Worldwide use of electronic cigarettes has been rapidly expanding over recent years, but the long-term effect of e-cigarette vapor exposure on human health and environment is not well established; however, its mechanism of action entails the production of reactive oxygen species and trace metals, and the exacerbation of inflammation, which are associated with potential cytotoxicity and genotoxicity. The present study examines the effects of selected liquid chemicals used in e-cigarettes, such as propylene glycol/vegetable glycerin, nicotine and flavorings, on living organisms; the data collected indicates that exposure to e-cigarette liquid has potentially detrimental effects on cells in vitro, and on animals and humans in vivo. While e-liquid exposure can adversely influence the physiology of living organisms, vaping is recommended as an alternative for tobacco smoking. The study also compares the impact of e-cigarette liquid exposure and traditional cigarette smoke on organisms and the environmental impact. The environmental influence of e-cigarette use is closely connected with the emission of airborne particulate matter, suggesting the possibility of passive smoking. The obtained data provides an insight into the impact of nicotine delivery systems on living organisms and the environment.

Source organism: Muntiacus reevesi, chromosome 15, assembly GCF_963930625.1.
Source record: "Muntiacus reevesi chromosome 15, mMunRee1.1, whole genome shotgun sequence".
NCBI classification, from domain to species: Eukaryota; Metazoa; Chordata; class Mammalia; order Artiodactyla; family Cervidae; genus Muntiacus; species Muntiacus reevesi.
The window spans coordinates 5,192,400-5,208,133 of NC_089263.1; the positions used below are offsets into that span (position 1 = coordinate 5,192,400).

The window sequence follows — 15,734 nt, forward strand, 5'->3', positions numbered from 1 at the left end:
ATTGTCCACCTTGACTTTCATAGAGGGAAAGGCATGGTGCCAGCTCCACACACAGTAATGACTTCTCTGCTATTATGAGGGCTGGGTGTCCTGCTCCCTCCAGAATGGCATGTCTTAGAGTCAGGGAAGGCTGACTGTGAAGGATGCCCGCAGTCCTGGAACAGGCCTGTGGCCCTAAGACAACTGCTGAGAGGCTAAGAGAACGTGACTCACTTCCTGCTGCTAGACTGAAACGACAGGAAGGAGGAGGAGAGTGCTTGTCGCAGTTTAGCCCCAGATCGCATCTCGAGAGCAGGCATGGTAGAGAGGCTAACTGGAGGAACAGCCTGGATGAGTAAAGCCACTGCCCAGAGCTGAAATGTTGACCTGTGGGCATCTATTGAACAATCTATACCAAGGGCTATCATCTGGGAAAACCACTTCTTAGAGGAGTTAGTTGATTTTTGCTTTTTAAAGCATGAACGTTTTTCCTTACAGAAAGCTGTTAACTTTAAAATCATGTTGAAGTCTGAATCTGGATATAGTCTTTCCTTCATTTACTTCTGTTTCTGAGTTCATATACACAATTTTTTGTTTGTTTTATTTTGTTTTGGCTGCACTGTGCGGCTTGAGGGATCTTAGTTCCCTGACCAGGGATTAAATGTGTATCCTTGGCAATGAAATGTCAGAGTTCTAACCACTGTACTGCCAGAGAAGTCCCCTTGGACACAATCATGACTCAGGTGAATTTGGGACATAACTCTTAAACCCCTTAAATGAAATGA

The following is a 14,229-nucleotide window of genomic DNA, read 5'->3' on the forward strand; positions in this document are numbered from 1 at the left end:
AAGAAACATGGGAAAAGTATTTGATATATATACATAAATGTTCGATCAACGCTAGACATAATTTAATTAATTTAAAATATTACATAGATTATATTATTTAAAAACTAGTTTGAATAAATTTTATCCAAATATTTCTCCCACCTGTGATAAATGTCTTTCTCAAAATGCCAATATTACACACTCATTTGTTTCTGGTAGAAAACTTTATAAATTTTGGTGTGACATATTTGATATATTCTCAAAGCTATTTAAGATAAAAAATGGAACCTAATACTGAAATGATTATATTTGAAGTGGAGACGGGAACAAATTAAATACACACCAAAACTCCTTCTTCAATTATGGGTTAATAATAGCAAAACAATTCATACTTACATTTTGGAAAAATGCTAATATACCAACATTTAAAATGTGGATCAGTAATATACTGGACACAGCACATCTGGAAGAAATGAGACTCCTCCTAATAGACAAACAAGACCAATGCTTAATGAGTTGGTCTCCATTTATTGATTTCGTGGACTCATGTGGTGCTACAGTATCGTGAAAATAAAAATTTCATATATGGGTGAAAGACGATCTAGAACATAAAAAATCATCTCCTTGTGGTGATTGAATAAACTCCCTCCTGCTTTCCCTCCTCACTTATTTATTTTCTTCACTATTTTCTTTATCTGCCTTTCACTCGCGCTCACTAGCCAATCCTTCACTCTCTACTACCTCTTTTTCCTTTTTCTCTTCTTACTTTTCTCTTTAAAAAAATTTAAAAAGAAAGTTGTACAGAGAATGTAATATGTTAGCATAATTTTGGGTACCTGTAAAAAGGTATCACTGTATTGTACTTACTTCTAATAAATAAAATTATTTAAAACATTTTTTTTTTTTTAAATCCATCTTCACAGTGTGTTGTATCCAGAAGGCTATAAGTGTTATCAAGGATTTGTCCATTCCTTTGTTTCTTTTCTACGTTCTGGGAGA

Keywords: e-cigarettes; e-liquid; inflammation; lung pathologies; oxidative stress.